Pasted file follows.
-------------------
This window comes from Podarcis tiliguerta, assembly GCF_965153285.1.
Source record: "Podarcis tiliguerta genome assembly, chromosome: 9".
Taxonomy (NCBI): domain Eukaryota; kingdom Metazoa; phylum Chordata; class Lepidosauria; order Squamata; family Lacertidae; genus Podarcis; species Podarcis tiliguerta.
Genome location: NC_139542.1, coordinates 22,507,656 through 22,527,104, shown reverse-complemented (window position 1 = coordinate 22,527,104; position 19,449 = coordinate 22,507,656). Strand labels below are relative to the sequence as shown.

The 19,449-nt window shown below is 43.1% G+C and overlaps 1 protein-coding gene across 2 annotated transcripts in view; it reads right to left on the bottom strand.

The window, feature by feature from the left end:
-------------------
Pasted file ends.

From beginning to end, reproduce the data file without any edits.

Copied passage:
This window comes from Podarcis tiliguerta, assembly GCF_965153285.1.
Source record: "Podarcis tiliguerta genome assembly, chromosome: 9".
Taxonomy (NCBI): domain Eukaryota; kingdom Metazoa; phylum Chordata; class Lepidosauria; order Squamata; family Lacertidae; genus Podarcis; species Podarcis tiliguerta.
Genome location: NC_139542.1, coordinates 22,507,656 through 22,527,104, shown reverse-complemented (window position 1 = coordinate 22,527,104; position 19,449 = coordinate 22,507,656). Strand labels below are relative to the sequence as shown.

The 19,449-nt window shown below is 43.1% G+C and overlaps 1 protein-coding gene across 2 annotated transcripts in view; it reads right to left on the bottom strand.

The window, feature by feature from the left end: